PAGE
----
‘It was really emotional and empowering’
Inquiry hears heart-wrenching story from family of Loretta Saunders
Loretta Saunders was writing a master’s thesis on missing and murdered Indigenous women. And then she became one herself.
Now, her mother, Miriam Saunders, is vowing to continue Loretta’s activism to help First Nations communities and bring to light the injustices they face.
“Because of the passion she passed down to me, I want to continue her work,” said the Inuk woman from Labrador, during her testimony at the National Inquiry into Missing and Murdered Indigenous Women and Girls in Membertou on Oct. 30.
“Thanks to my daughter, she left something in me that I’ll never let go. I am tired of being one of the quiet ones.”
The Saunders family was the first to give testimony at the inquiry, which continued in the Cape Breton First Nations community near Sydney until Nov. 1. Taking place at the Membertou Trade and Convention Centre, the inquiry heard from about 40 witnesses.
Miram testified alongside her husband, Clayton Saunders, and daughters, Deliah Saunders and Audrey Saunders.
One thing the family stressed was how they experienced firsthand “white pass privilege.” This is when a First Nations person or other non-Caucasian Barb Manitowabe, from Ontario, made this medicine bag and others to be given to the families and survivors testifying at the inquiry. Inside are the four medicines - sage, sweet grass, tobacco and cedar.
person is treated differently because they are thought to be white.
“I saw how they played it out after she went missing and was found murdered,” said Miram, fighting back tears.
When Loretta first went missing she was listed as white. Every time Miram called police for information, she was transferred to an investigator and given updates. Then it was released that Loretta was Inuk and suddenly Miram had to deal with what she called “middle men” and couldn’t get answers.
“I had to curse at them and my father would be rolling in his grave. He didn’t like me cursing,”
Loretta’s sister, Deliah, also testified, at times laughing as she shared good memories.
“She was my best friend, she was my other half … she guided me and helped support me in my life,” she said.
At other points she cried as she remembered how hurtful some media treatment had been toward her family, especially when a reporter texted her with news her sister was found dead before the family was notified.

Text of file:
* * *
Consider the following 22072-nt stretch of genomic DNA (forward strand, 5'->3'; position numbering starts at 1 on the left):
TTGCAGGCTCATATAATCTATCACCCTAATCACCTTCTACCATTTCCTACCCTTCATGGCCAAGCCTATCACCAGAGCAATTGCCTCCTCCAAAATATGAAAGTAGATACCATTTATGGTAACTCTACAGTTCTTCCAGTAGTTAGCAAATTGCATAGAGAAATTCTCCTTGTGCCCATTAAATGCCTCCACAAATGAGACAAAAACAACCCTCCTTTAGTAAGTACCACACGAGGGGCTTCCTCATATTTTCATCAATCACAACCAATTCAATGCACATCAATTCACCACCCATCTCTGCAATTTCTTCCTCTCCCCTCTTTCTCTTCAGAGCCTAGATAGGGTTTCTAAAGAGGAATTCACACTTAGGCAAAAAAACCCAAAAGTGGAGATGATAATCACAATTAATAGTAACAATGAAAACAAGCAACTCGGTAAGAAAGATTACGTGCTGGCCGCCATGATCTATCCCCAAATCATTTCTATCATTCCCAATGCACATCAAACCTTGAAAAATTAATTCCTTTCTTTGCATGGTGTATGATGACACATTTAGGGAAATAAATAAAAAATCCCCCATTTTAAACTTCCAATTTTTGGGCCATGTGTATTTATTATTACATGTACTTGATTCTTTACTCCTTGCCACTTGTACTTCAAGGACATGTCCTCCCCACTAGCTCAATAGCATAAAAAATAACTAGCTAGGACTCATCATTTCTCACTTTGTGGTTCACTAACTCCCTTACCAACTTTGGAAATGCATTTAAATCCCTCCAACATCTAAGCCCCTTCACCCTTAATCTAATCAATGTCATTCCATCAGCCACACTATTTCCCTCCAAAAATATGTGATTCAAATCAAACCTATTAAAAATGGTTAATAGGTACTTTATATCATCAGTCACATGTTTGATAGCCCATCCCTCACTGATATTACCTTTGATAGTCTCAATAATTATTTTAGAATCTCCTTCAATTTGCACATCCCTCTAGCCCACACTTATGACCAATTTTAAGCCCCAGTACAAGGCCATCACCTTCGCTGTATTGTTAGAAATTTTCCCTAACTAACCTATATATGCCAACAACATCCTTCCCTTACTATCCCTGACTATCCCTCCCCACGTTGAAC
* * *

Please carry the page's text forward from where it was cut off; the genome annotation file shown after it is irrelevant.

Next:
“That’s not the way I should have been approached by the news,” she said.
Some, like Tyra Denny, 26, made their testimonies in private.
“People need to hear my story of my brothers and sisters in spirit … I see the issues in our communities and someone needs to take action,” said the Waycobah First Nations woman.
“I see that they keep talking about reconciliation so why aren’t we taking action? So I decided that I am going to move forward and take the action … I took the action today on bringing all the issues together into one issue.”
Denny was testifying as both a family member and a survivor. Even though she testified only to the inquiry’s commissioners, Oajaq Robinson and Michèle Audette, as well as some support people, she still found it difficult.
“I felt I had it under control. I felt I knew what I was walking into until I had to sit there and disclose everything that was hidden underneath me,” said Denny, an Aboriginal youth outreach worker.
“I didn’t realize it was going to be that powerful until halfway through it. So I took a little break.”
After her break, Denny was able to tell her stories with a “clear head” and hopes the inquiry will help others start their path to healing and help stop the “chaos” affecting First Nations communities.
“It was really emotional and empowering but I am empowering someone. That’s what I do and that’s what I strive for. I look for it every day,” she said.
During the opening remarks at the start of the day, Audette said they would be honouring the truth the families were telling and promising they shouldn’t be afraid the information will “end up on a shelf.”
“What we will be hearing this week will be taken to heart,” she said.
First Nations people who are looking for support as family members or survivors are encouraged to call 1-844-413-6649. It is toll-free and open 24 hours a day, seven days a week.